Drug czar pick Tom Marino withdraws after opioid report

President Trump’s pick for drug czar, Rep. Tom Marino, has withdrawn from consideration following allegations he helped water down legislation and weaken the Drug Enforcement Administration’s ability to go after big drug distributors.

Trump tweeted Tuesday, “Rep. Tom Marino has informed me that he is withdrawing his name from consideration as drug czar. Tom is a fine man and a great Congressman!”

Democrats and at least one Republican had pressed the president on Monday to pull Marino’s nomination following a weekend Washington Post/”60 Minutes” report on the drug legislation. 

Amid the firestorm, Trump had seemed to leave Marino dangling during his Monday press conference alongside Senate Majority Leader Mitch McConnell, R-Ky., at the White House.

“He was a very early supporter of mine. … He's a great guy,” Trump said of Marino, before adding, “We're going to look into the report. We're going to take it very seriously. … We're going to be looking into Tom.”

At the same time, Trump said he would declare a national emergency next week on the opioid epidemic that has spread across the United States.

Soon after Trump’s Tuesday tweet, Vice President Mike Pence told WMAL radio that the administration thinks “very highly of Congressman Marino and respect (sic) his decision to withdraw.”

In a Tuesday morning interview on Fox News Radio with host Brian Kilmeade, the president called Marino a “fine man,” and explained his decision to withdraw from consideration for czar. 

“He was very gracious,” Trump said. “He didn’t want to even have the perception of a conflict of interest with drug companies or insurance companies.”

Senate Minority Leader Chuck Schumer, D-N.Y., said nominating the Pennsylvania Republican for drug czar is “like putting the wolf in charge of the henhouse.”

Schumer said Americans deserved an advocate who is “totally committed to fighting the opioid crisis, not someone who’s labored on behalf of the drug industry.”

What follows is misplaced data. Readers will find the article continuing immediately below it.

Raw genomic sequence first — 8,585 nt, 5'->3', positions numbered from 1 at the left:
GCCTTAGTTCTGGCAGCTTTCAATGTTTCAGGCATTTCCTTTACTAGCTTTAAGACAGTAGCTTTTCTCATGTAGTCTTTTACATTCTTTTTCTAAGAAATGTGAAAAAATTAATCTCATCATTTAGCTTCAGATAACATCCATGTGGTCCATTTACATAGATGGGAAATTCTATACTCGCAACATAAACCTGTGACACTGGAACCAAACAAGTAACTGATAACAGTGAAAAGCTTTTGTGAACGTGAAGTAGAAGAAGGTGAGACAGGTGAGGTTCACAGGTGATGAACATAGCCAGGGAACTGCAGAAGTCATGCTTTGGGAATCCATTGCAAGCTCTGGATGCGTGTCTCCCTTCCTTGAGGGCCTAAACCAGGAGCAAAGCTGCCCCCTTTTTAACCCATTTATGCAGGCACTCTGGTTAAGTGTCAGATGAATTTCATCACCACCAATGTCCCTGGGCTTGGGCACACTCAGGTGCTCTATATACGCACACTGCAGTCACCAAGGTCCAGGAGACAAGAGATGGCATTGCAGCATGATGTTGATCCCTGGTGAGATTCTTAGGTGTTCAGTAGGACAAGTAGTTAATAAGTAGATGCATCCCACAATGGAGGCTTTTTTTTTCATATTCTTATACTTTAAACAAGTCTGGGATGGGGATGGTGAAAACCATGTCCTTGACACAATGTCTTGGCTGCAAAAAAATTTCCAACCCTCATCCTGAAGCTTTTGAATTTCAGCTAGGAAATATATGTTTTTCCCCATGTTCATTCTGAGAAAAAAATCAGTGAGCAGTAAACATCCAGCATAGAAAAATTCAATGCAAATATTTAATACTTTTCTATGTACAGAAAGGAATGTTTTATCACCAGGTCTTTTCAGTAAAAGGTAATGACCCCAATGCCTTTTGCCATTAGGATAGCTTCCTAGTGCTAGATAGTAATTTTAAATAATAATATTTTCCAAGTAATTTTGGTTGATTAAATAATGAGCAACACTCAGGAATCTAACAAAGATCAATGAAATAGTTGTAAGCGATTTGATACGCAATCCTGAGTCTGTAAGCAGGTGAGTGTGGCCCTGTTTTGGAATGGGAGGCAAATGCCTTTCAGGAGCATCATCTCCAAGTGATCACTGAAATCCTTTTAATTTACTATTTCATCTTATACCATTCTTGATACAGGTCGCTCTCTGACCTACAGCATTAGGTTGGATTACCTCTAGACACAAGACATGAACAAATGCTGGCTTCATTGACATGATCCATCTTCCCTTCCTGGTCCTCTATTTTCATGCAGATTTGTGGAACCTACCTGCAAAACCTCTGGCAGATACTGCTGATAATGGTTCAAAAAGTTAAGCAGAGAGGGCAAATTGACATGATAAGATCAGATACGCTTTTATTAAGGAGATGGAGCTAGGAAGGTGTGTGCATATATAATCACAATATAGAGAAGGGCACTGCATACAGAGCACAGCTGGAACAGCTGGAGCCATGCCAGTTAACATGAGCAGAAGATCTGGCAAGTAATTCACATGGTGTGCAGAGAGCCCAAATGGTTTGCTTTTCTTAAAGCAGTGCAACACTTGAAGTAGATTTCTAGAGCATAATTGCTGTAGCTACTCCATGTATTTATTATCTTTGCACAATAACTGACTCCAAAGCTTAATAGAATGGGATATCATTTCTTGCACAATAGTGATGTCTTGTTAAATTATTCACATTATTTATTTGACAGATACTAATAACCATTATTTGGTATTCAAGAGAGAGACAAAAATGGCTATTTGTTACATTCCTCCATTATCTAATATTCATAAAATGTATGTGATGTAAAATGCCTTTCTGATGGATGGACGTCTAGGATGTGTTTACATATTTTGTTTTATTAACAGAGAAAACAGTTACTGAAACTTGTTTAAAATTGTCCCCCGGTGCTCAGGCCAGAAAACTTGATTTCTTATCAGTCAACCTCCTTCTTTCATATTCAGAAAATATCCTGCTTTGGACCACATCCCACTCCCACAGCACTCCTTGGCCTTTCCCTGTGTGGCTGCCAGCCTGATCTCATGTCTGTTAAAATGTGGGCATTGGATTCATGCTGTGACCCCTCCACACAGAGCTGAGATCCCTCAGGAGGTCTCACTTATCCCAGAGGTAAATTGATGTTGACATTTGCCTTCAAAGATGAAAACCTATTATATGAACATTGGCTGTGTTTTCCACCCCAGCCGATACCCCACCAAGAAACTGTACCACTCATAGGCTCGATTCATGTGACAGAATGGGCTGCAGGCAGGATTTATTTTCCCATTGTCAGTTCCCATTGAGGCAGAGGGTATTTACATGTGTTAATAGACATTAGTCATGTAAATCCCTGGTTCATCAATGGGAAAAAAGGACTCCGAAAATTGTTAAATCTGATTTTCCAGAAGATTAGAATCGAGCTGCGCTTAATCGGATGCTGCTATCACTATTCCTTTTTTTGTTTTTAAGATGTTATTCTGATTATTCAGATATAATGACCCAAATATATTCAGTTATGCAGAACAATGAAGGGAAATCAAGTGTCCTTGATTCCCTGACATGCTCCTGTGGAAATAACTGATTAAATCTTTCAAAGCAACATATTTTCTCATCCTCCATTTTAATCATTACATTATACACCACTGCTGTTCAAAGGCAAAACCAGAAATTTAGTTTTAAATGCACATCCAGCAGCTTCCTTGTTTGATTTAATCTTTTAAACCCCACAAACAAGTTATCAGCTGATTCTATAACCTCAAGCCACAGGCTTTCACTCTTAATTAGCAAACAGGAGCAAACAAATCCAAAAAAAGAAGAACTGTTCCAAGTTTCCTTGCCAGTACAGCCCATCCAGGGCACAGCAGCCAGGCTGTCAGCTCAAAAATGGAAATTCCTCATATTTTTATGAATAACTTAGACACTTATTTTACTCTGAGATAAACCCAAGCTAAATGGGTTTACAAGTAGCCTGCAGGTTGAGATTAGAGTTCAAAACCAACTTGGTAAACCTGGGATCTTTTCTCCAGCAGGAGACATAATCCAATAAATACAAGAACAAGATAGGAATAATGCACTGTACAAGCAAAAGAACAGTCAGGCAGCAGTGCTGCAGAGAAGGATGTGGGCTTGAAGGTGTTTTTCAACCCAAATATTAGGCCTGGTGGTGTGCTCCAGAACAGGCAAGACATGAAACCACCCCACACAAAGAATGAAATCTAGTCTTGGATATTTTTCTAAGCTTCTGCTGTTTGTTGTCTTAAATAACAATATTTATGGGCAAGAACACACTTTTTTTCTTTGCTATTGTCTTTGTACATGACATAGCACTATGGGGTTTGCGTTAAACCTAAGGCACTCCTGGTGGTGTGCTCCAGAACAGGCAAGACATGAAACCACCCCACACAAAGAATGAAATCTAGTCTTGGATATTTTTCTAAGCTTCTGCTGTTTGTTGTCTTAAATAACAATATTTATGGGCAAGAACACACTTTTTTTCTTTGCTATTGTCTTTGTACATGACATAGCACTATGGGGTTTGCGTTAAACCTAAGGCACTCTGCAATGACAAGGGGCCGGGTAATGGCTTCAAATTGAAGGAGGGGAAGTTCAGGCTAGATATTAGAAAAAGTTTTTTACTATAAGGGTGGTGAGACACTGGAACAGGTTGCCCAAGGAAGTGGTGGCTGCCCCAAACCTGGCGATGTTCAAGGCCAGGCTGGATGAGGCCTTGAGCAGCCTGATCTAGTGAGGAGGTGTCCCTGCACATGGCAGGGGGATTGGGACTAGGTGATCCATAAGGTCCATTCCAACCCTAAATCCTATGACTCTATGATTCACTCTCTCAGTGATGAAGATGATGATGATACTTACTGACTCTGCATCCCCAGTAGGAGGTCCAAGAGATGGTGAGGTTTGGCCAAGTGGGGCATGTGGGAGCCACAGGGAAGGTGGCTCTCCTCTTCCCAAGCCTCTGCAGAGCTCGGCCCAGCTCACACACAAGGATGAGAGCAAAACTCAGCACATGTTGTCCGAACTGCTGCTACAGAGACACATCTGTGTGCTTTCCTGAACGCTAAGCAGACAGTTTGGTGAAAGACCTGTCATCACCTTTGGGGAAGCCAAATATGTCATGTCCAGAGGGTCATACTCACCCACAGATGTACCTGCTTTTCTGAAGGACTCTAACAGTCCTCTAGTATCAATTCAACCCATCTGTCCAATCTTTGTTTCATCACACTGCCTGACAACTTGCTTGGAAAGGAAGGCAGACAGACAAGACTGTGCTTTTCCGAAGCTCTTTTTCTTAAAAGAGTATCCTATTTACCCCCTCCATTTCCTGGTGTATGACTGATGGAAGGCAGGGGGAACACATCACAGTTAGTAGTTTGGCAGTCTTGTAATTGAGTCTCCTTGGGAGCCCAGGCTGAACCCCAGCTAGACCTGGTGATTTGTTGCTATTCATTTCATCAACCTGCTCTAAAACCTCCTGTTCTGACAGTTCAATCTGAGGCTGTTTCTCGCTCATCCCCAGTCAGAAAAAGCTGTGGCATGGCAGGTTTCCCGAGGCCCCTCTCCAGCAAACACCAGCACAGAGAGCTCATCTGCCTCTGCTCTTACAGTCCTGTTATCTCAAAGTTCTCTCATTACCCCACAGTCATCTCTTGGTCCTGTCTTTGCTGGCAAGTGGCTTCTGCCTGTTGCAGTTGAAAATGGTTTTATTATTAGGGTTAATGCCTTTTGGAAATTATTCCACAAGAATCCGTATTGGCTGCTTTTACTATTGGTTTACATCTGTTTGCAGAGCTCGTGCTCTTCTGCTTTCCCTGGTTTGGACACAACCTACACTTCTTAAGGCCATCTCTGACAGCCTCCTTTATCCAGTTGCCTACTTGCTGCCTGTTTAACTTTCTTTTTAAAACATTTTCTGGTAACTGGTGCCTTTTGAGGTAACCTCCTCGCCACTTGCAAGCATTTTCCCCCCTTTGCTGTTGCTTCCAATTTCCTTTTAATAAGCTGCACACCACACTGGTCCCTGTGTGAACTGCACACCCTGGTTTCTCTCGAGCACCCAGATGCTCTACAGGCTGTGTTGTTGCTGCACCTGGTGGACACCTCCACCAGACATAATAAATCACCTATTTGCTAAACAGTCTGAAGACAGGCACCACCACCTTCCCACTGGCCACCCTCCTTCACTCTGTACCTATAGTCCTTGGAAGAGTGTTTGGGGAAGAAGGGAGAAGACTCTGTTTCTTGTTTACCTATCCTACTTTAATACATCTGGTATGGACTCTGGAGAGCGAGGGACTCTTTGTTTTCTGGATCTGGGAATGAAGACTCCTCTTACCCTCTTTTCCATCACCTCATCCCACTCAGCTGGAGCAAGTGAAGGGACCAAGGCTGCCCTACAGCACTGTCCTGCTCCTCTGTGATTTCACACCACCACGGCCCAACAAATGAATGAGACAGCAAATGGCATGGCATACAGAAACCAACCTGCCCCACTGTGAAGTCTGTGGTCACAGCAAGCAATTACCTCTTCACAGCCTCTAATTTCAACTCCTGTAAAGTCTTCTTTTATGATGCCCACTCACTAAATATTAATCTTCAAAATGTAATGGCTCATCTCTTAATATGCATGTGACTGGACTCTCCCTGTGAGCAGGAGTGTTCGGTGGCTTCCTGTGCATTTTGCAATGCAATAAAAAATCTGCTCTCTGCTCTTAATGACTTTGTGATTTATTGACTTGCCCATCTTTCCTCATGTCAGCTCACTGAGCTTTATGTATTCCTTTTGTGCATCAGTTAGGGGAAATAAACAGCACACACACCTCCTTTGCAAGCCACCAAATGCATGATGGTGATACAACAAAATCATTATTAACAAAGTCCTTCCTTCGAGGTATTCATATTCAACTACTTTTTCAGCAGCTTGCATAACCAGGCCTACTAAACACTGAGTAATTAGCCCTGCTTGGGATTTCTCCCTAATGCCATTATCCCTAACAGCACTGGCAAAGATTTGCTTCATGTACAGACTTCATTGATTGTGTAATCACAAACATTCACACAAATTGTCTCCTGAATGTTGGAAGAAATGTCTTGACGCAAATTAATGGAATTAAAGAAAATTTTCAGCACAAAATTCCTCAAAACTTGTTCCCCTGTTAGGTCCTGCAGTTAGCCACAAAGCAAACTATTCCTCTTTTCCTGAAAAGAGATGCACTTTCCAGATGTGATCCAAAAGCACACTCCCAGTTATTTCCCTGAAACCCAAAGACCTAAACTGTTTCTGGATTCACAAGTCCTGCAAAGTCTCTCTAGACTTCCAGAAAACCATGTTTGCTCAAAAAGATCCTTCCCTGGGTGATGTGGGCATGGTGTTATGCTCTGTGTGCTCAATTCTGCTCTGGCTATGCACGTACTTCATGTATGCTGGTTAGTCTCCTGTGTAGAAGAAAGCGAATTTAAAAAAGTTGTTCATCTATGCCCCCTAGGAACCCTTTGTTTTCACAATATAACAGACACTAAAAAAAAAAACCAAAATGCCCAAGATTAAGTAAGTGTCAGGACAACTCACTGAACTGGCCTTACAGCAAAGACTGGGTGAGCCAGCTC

The Post reported Sunday that Marino and other members of Congress, along with the nation's major drug distributors, prevailed upon the DEA and the Justice Department to agree to an industry-friendly law that undermined efforts to restrict the flow of pain pills that have led to tens of thousands of deaths. President Barack Obama signed the law in April 2016.

The industry worked behind the scenes with lobbyists and key members of Congress, including Marino, pouring more than a million dollars into their election campaigns, the newspaper reported. 

“I’m proud of my work on the Ensuring Patient Access and Effective Drug Enforcement Act of 2016, which passed with unanimous consent in the House and Senate, unopposed by the DEA and was signed into law by President Obama. This landmark legislation will help to facilitate a balanced solution for ensuring those who genuinely needed access to certain medications were able to do so, while also empowering the Drug Enforcement Agency (DEA) to enforce the law and prevent the sale and abuse of prescription drugs,” Marino responded late Tuesday.

Sen. Orrin Hatch, R-Utah, the bill's lead Senate sponsor, defended the measure Monday, calling allegations that he or Marino "conspired" with drug companies "utterly ridiculous." Hatch, a 40-year veteran of the Senate, said he was "no patsy" of the drug industry.

The language affecting DEA enforcement authority was suggested by DEA and the Justice Department, Hatch said, adding that the agencies could have tried to stop the bill at any time -- or recommended that Obama veto the measure.

"Let's not pretend that DEA, both houses of Congress and the Obama White House all somehow wilted under Representative Marino's nefarious influences," Hatch said.

West Virginia Democrat Sen. Joe Manchin, whose state has been among the hardest hit by the opioid crisis that has killed tens of thousands of Americans and has seen millions more addicted to deadly painkillers, demanded Trump withdraw Marino’s nomination.

Manchin, who has his own ties to big pharma, said the legislation Marino helped pass through Congress had effectively defanged the DEA’s ability to do its job.

Before the announcement that Marino was stepping aside, Manchin had gone on CNN’s “New Day” and said Marino would become the Trump administration’s drug czar “over my dead body” and said “adjustments will be made.”

Following the announcement, Manchin called Marino’s move to withdraw the “right decision,” but added that “the fact that he was nominated in the first place is further evidence that when it comes to the opioid crisis, the Trump administration talks the talk, but refuses to walk the walk.”

“The opioid crisis demands that the next drug czar is solely focused on getting communities across the country the help they desperately need. I hope the Trump administration nominates someone that fits the bill.”

Sen. Claire McCaskill, D-Mo., said she will introduce legislation to repeal the 2016 law. She also called Tuesday's announcement "the right decision" and said she looks "forward to the administration nominating a leader that can aggressively bring to bear every tool the government has to confront what is unquestionably a national public health crisis."

His nomination had been pending before the Senate Judiciary Committee, but no actual date had been set for his confirmation hearing. Trump nominated Marino last month. 

Fox News' Elizabeth Llorente and The Associated Press contributed to this report.